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Tuesday, January 18, 2011

Blazer questions 2022 World Cup thinking

Chuck Blazer, the lone American on the FIFA executive committee, has broken his silence on the issue of a winter World Cup, telling Reuters that the idea of switching the 2022 World Cup in Qatar to the winter would “upset the entire football world.” Blazer had been very critical of the Qatar 2022 bid's plan to hold the tournament during the summer -- he famously remarked, "You can air condition a stadium, but I don't see how you can air-condition an entire country -- and now says the whole reaction to the Qatari victory suggested little drift was given to FIFA's inspection reports in the first place.

Blazer said there was a "certain incongruity" with colleagues like Michel Platini and Franz Beckenbauer -- the so-called soccer people -- on the executive committee having no trouble with a summer World Cup in Qatar before the vote but shortly after Qatar's 14-8 victory over the USA suggesting that it had to be played in the winter.

As chairman of the FIFA organizing committee for the Club World Cup, Blazer knows all about a winter tournament in the Gulf, having just overseen the organization of the FIFA club championship in the United Arab Emirates for the second year in a row.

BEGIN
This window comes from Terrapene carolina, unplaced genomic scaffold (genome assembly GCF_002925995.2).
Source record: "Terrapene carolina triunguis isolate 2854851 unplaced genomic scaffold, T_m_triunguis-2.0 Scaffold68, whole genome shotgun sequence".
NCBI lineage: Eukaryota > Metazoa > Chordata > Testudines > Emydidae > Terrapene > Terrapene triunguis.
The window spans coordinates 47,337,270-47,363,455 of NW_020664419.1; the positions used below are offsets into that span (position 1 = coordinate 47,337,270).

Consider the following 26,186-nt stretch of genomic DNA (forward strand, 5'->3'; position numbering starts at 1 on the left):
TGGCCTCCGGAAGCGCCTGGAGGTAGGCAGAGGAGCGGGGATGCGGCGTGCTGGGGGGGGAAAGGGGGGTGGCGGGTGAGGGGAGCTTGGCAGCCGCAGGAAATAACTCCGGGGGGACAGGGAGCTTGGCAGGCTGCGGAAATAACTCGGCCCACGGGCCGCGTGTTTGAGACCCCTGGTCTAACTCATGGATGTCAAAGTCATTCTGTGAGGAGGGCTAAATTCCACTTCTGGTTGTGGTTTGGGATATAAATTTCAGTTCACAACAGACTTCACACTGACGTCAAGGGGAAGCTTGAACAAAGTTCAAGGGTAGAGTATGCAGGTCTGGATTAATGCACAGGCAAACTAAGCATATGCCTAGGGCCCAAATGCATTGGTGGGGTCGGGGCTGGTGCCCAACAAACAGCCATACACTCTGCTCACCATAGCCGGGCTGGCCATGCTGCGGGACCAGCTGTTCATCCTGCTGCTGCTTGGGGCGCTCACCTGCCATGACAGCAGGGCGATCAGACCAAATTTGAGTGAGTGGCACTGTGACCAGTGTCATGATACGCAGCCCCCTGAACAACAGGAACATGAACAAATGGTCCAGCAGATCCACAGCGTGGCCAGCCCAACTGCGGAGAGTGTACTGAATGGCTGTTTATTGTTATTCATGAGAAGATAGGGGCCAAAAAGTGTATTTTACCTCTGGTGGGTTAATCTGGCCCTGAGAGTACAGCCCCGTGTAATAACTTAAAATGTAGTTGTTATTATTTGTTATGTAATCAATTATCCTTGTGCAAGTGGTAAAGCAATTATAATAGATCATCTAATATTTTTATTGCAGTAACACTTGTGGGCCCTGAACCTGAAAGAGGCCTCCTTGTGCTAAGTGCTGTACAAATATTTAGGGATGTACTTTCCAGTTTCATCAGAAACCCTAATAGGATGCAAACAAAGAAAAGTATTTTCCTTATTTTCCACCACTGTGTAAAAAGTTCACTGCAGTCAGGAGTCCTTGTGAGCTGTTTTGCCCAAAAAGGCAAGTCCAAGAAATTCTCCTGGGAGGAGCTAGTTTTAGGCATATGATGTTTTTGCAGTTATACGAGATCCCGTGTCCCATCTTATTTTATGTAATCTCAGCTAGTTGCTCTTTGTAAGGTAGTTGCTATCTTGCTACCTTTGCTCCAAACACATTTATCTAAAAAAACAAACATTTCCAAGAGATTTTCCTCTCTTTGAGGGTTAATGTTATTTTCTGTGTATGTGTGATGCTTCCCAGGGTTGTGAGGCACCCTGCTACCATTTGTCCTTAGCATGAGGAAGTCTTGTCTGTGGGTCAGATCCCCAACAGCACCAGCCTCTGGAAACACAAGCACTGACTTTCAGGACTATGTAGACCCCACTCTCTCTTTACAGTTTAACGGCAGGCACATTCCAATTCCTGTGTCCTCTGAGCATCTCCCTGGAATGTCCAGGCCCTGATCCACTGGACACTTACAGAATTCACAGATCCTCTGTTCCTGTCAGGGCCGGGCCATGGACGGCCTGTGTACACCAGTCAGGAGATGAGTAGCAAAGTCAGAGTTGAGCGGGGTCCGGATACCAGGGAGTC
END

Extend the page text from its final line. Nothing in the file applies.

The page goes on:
“This isn’t a matter of taking four weeks out of the winter and saying here is the World Cup," Blazer told Reuters. "It is more a matter, at that point, of taking 10 weeks out of the winter and saying here, we are carving out an entire new summer in order to have proper preparation for the teams.”

The Club World Cup Blazer has organized would likely fall by the wayside in the event of a 2022 World Cup in the winter.

“If the thought is to move it to winter," he says, "we should do a careful analysis involving all the stakeholders, clubs, leagues, coaches, players, everyone and sit down and figure out what is the best thing to do because moving it to winter has serious ramifications,”

Blazer says FIFA's inspection reports -- in which Qatar's plan to hold the tournament in the summer was deemed a potential health risk -- were sold short.

“I think the process where we send people out to each of the venues, to do a comprehensive report and they come back and present that report and nobody asks any questions about it and nobody spends any time dealing with the issues of the report, certainly sells the reports short, or even ourselves short,” he said. “Somehow we have to be certain that we take matters like that seriously into consideration. I’m not sure how we go about doing that -- maybe the inspection gets a certain amount of weight, maybe votes get another weight. I don’t know, but we have got eight years to figure that out … before we vote on 2026."